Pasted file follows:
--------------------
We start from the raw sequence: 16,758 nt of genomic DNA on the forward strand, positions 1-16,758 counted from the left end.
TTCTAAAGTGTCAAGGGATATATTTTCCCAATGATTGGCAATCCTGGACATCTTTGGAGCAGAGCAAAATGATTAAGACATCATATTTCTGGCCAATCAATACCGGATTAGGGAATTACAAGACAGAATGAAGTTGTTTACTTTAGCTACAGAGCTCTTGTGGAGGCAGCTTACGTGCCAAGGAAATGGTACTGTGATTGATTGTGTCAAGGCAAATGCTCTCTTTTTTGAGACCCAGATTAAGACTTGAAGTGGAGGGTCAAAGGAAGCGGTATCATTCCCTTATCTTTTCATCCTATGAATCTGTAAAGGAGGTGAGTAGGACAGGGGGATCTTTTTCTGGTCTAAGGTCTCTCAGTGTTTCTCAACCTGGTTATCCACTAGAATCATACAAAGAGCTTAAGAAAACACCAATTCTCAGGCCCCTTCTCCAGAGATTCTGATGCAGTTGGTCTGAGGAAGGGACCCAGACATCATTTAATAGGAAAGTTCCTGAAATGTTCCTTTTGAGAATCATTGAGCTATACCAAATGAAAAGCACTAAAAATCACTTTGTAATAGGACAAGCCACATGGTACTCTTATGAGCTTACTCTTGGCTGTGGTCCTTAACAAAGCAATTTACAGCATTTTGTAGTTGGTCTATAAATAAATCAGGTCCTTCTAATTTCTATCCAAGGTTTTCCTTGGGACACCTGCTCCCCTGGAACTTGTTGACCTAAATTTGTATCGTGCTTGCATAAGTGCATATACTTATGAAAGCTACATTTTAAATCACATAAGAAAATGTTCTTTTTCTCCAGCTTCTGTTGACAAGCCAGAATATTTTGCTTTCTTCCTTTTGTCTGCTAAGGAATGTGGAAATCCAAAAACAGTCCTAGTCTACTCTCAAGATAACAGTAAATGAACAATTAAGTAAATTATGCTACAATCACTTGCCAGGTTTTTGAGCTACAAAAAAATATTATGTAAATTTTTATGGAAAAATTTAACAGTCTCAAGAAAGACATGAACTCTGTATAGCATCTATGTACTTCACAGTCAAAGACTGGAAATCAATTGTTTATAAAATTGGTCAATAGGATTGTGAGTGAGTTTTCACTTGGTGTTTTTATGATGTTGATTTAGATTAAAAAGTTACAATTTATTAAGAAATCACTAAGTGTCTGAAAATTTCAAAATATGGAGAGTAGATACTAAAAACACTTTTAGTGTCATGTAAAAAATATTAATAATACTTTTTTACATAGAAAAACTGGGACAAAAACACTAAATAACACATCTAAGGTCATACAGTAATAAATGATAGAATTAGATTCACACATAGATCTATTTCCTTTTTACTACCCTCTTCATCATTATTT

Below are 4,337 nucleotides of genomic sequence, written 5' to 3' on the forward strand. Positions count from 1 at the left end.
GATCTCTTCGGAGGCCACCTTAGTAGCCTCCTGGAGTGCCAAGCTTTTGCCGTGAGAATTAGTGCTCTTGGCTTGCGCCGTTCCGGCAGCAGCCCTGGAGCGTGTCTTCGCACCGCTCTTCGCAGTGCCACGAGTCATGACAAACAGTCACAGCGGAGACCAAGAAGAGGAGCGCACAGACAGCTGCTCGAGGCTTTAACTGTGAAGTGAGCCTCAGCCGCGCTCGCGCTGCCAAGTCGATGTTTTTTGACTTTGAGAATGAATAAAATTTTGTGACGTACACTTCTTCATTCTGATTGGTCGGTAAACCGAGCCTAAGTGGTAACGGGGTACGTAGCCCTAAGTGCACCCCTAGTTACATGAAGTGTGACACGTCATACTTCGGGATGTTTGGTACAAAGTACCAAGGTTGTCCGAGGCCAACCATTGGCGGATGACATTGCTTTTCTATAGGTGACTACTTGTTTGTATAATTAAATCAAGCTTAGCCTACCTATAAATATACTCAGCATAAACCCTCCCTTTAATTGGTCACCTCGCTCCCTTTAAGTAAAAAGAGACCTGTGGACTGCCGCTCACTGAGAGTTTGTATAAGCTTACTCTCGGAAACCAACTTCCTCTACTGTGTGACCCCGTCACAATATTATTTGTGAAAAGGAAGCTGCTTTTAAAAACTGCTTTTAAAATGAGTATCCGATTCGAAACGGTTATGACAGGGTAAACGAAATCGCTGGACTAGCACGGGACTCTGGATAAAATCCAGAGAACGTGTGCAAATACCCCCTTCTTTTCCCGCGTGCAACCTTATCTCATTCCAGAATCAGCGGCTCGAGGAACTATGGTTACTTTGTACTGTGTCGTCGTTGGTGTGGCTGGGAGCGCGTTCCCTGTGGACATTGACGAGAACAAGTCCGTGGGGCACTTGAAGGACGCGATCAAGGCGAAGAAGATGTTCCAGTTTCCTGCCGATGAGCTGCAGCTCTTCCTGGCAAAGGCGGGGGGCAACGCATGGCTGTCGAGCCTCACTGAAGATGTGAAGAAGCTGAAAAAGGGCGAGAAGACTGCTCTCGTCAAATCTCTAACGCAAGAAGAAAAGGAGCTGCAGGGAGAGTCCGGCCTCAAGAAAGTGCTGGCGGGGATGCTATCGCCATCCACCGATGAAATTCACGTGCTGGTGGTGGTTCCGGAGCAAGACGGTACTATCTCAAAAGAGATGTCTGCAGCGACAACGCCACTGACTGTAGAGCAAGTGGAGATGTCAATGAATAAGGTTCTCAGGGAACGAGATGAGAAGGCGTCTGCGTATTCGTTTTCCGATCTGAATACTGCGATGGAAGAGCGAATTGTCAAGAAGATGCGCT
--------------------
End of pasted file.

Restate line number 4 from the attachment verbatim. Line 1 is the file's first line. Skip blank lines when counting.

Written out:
GATCTCTTCGGAGGCCACCTTAGTAGCCTCCTGGAGTGCCAAGCTTTTGCCGTGAGAATTAGTGCTCTTGGCTTGCGCCGTTCCGGCAGCAGCCCTGGAGCGTGTCTTCGCACCGCTCTTCGCAGTGCCACGAGTCATGACAAACAGTCACAGCGGAGACCAAGAAGAGGAGCGCACAGACAGCTGCTCGAGGCTTTAACTGTGAAGTGAGCCTCAGCCGCGCTCGCGCTGCCAAGTCGATGTTTTTTGACTTTGAGAATGAATAAAATTTTGTGACGTACACTTCTTCATTCTGATTGGTCGGTAAACCGAGCCTAAGTGGTAACGGGGTACGTAGCCCTAAGTGCACCCCTAGTTACATGAAGTGTGACACGTCATACTTCGGGATGTTTGGTACAAAGTACCAAGGTTGTCCGAGGCCAACCATTGGCGGATGACATTGCTTTTCTATAGGTGACTACTTGTTTGTATAATTAAATCAAGCTTAGCCTACCTATAAATATACTCAGCATAAACCCTCCCTTTAATTGGTCACCTCGCTCCCTTTAAGTAAAAAGAGACCTGTGGACTGCCGCTCACTGAGAGTTTGTATAAGCTTACTCTCGGAAACCAACTTCCTCTACTGTGTGACCCCGTCACAATATTATTTGTGAAAAGGAAGCTGCTTTTAAAAACTGCTTTTAAAATGAGTATCCGATTCGAAACGGTTATGACAGGGTAAACGAAATCGCTGGACTAGCACGGGACTCTGGATAAAATCCAGAGAACGTGTGCAAATACCCCCTTCTTTTCCCGCGTGCAACCTTATCTCATTCCAGAATCAGCGGCTCGAGGAACTATGGTTACTTTGTACTGTGTCGTCGTTGGTGTGGCTGGGAGCGCGTTCCCTGTGGACATTGACGAGAACAAGTCCGTGGGGCACTTGAAGGACGCGATCAAGGCGAAGAAGATGTTCCAGTTTCCTGCCGATGAGCTGCAGCTCTTCCTGGCAAAGGCGGGGGGCAACGCATGGCTGTCGAGCCTCACTGAAGATGTGAAGAAGCTGAAAAAGGGCGAGAAGACTGCTCTCGTCAAATCTCTAACGCAAGAAGAAAAGGAGCTGCAGGGAGAGTCCGGCCTCAAGAAAGTGCTGGCGGGGATGCTATCGCCATCCACCGATGAAATTCACGTGCTGGTGGTGGTTCCGGAGCAAGACGGTACTATCTCAAAAGAGATGTCTGCAGCGACAACGCCACTGACTGTAGAGCAAGTGGAGATGTCAATGAATAAGGTTCTCAGGGAACGAGATGAGAAGGCGTCTGCGTATTCGTTTTCCGATCTGAATACTGCGATGGAAGAGCGAATTGTCAAGAAGATGCGCT